financing

[fi-nan-sing, fahy-nan-]

Origin:
1820–30; finance (v.) + -ing1

Dictionary.com Unabridged

finance

[fi-nans, fahy-nans]
noun
1.
the management of revenues; the conduct or transaction of money matters generally, especially those affecting the public, as in the fields of banking and investment.
2.
finances, the monetary resources, as of a government, company, organization, or individual; revenue.
verb (used with object), financed, financing.
3.
to supply with money or capital; obtain money or credit for.
verb (used without object), financed, financing.
4.
to raise money or capital needed for financial operations.

Origin:
1350–1400; Middle English finaunce < Anglo-French, Middle French finance, equivalent to fin(er) to end, settle, pay (see fine2) + -ance -ance

financeable, adjective
prefinance, verb (used with object), prefinanced, prefinancing.
self-finance, verb (used with object), self-financed, self-financing.
superfinance, noun, verb, superfinanced, superfinancing.
underfinance, verb (used with object), underfinanced, underfinancing.
unfinanced, adjective
well-financed, adjective

accounting, bookkeeping, finance.
Dictionary.com Unabridged
Based on the Random House Dictionary, © Random House, Inc. 2014.
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Collins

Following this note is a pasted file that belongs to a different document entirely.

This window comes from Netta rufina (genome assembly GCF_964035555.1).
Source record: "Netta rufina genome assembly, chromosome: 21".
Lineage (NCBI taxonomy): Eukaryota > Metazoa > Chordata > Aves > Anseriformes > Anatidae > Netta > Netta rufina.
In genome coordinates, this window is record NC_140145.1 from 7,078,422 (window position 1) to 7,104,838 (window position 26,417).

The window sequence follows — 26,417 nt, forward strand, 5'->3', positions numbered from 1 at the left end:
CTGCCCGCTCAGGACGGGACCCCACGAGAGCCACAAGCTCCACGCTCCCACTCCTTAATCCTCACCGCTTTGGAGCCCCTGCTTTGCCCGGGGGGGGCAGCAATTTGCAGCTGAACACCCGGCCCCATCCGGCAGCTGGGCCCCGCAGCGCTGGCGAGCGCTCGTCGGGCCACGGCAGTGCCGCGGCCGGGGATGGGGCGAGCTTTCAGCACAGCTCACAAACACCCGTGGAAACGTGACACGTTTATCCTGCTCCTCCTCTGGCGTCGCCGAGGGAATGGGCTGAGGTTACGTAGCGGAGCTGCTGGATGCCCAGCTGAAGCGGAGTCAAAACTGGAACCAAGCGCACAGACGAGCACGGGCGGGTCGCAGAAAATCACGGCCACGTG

World English Dictionary
finance (fɪˈnæns, ˈfaɪnæns)
 
n
1.  the system of money, credit, etc, esp with respect to government revenues and expenditures
2.  funds or the provision of funds
3.  (plural) funds; financial condition
 
vb
4.  (tr) to provide or obtain funds, capital, or credit for
5.  (intr) to manage or secure financial resources
 
[C14: from Old French, from finer to end, settle by payment]

Collins English Dictionary - Complete & Unabridged 10th Edition
2009 © William Collins Sons & Co. Ltd. 1979, 1986 © HarperCollins
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Etymonline
Word Origin & History

finance
c.1400, "an end," from M.Fr. finance "ending, settlement of a debt," from M.L. finis "a payment in settlement, fine or tax," from L. finis "end" (see finish). The notion is of "ending" (by satisfying) something that is due (cf. Gk. telos "end;" pl. tele "services due, dues
exacted by the state, financial means." See also fine (n.)). The French senses gradually were brought into English: "ransom" (mid-15c.), "taxation" (late 15c.); the sense of "manage money" first recorded in English 1770. The verb, in the capital sense, is recorded from 1827. Related: Financed; financing.
Online Etymology Dictionary, © 2010 Douglas Harper
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Example sentences
In other words, the loans are beer money for students, financing their fun in college.
Public financing seems to foster more speech by giving candidates money.
Probably the best money to be made in these markets is in financing.
But the industry insists that it can't get private financing for construction
  of the plants without government loan guarantees.
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